César E. Chávez National Monument, known also as Nuestra Senora Reina De La Paz (Our Lady Queen of Peace) or simply La Paz, is a 108-acre site located in Tehachapi Pass, situated in the Tehachapi Mountains - a transverse range separating the Central Valley of California on the northwest, and the Mojave Desert on the southeast. The monument is located northeast of the town of Keene, and is operated by the National Park Service and the National Chávez Center.
César E. Chávez is recognized as the most important Latino leader in the history of the United States during the twentieth century. Chávez emerged as a civil rights leader among Latinos during the 1950s. During the 1960s, he became more widely recognized as the charismatic leader of the farmworker movement and the United Farmworkers union, but he also assumed major roles in the broader labor movement, the Chicano movement, and the environmental movement. As a result, Chávez earned a higher degree of national prominence and significance during his lifetime than any other Latino in U.S. history.
As president, Chávez steered that union to a series of unprecedented victories, including contracts that covered more than 100,000 farmworkers, raised farm workers’ wages above the poverty level, replaced a labor-contracting system with union-run hiring halls, established grievance procedures, funded health care and pension plans for farmworkers, mandated the provision of clean drinking water and restroom facilities in the fields, regulated the use of pesticides in the fields, and established a fund for community service programs.
The Quonset Hut shown here was built in the 1950s by the State of California during the last part of an era when the property functioned as a tuberculosis hospital. When César Chávez relocated his office from Delano, CA to La Paz in 1970, many buildings that existed on the site were repurposed. The Quonset Hut became the security headquarters for the United Farm Workers.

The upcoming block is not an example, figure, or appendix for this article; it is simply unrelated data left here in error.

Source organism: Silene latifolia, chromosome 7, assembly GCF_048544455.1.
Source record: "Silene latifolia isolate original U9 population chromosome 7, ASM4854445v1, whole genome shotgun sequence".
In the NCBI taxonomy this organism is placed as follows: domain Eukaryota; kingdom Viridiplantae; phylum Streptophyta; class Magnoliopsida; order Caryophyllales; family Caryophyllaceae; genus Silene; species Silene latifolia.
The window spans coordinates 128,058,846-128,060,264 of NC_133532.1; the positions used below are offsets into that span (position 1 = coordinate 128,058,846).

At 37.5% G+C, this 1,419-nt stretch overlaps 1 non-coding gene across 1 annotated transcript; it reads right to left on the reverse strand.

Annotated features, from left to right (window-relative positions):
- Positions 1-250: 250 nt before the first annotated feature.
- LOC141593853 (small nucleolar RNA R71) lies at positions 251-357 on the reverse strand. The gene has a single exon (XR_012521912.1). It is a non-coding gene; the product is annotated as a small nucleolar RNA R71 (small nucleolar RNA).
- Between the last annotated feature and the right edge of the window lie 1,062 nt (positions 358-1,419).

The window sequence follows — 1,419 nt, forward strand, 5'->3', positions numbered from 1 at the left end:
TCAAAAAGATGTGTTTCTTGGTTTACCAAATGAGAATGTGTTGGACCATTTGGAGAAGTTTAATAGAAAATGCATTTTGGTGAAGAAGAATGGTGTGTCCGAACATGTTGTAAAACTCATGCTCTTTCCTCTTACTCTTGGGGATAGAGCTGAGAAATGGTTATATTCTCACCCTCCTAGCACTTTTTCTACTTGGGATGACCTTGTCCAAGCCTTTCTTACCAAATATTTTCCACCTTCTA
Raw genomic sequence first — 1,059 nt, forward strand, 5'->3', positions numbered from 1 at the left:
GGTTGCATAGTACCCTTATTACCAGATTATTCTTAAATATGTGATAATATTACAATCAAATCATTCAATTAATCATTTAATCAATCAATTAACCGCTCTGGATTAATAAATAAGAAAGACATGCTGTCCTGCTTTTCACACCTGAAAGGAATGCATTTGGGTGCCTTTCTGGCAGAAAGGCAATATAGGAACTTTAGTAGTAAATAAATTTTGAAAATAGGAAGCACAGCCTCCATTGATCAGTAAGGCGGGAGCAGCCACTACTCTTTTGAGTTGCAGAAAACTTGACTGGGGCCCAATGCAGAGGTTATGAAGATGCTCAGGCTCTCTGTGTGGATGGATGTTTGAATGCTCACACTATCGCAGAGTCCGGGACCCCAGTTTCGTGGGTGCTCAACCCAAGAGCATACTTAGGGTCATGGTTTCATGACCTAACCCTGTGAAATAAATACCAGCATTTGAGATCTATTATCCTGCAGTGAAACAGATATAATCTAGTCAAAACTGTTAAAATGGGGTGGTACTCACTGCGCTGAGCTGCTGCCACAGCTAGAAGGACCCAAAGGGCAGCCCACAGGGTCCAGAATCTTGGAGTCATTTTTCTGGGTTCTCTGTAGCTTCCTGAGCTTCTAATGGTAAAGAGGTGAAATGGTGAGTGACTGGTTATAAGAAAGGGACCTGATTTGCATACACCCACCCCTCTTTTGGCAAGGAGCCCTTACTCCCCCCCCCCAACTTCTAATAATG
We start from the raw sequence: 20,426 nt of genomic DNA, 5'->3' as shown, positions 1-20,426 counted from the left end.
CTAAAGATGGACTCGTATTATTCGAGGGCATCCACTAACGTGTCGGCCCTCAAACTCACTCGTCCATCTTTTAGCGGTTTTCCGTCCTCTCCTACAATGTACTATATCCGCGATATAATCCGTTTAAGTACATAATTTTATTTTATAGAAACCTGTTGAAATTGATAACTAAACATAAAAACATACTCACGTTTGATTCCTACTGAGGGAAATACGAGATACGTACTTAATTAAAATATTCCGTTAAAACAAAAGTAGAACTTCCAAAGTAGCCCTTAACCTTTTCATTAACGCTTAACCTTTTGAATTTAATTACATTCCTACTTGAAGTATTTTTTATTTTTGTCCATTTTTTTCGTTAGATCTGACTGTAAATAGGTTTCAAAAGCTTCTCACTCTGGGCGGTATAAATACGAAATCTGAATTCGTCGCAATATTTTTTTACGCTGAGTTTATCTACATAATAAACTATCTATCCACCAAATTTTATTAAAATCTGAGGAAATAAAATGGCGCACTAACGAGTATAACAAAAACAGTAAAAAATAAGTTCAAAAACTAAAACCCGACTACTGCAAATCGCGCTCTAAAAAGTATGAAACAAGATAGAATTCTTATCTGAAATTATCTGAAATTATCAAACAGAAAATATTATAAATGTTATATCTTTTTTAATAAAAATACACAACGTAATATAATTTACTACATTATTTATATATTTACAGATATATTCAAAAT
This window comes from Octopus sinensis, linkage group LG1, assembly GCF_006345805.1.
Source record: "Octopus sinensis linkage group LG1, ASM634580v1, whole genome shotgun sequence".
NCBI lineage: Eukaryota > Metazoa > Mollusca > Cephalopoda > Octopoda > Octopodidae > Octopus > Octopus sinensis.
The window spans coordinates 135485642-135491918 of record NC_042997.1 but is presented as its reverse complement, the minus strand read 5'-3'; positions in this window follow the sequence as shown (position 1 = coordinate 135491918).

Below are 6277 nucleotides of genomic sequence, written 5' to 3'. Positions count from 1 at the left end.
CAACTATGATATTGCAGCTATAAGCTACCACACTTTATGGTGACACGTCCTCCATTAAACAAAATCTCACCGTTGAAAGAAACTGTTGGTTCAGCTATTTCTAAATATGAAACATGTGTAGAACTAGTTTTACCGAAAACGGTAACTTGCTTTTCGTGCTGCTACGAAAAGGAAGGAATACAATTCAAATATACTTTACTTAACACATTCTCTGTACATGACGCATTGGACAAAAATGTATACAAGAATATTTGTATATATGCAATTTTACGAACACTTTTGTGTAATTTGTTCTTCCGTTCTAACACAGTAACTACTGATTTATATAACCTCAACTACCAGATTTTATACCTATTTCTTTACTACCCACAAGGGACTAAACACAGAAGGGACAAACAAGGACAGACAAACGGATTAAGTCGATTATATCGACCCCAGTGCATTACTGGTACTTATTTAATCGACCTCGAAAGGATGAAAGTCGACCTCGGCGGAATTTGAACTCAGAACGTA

Building 4 is the largest building in the National Monument. Built in 1927 as part of the State of California’s tuberculosis sanitarium, it was the first hospital on the site. The UFW converted the building to a dormitory in the 1970s and it functioned as such through the 1980s.
Thousands of union members came to La Paz to help devise and implement organizing strategies, to receiving training in contract administration, and to strengthen their sense of solidarity.
The residential area is sited uphill to the north, and sprawls out to encompass the wide open terrain within the oak savannah. The development in this area is sited as the same elevation and the wide open hilltop provides for wide roads and open space around each building. This area is defined by the Tehachapi Creek to the southwest and the central peak within the site that gradually rises to nearly 3,000 feet.
The site’s varied elevation and landscape of oak savannah and grassland provide an open character and expansive views of the surrounding mountains. In the drier months, the California Blue Oaks color the landscape laden with golden grass. While after the cold rainy winter, spring brings wildflowers and lush green grasses.
Designed by architect Charles H. Biggar of Bakersfield and constructed in 1929 as a 44-bed children's preventorium, the North Unit Consists of four separate buildings. The building felt into disuse during the 1990s. A restoration project completed in 2010 now allows the building to be used as a full-service conference and retreat center.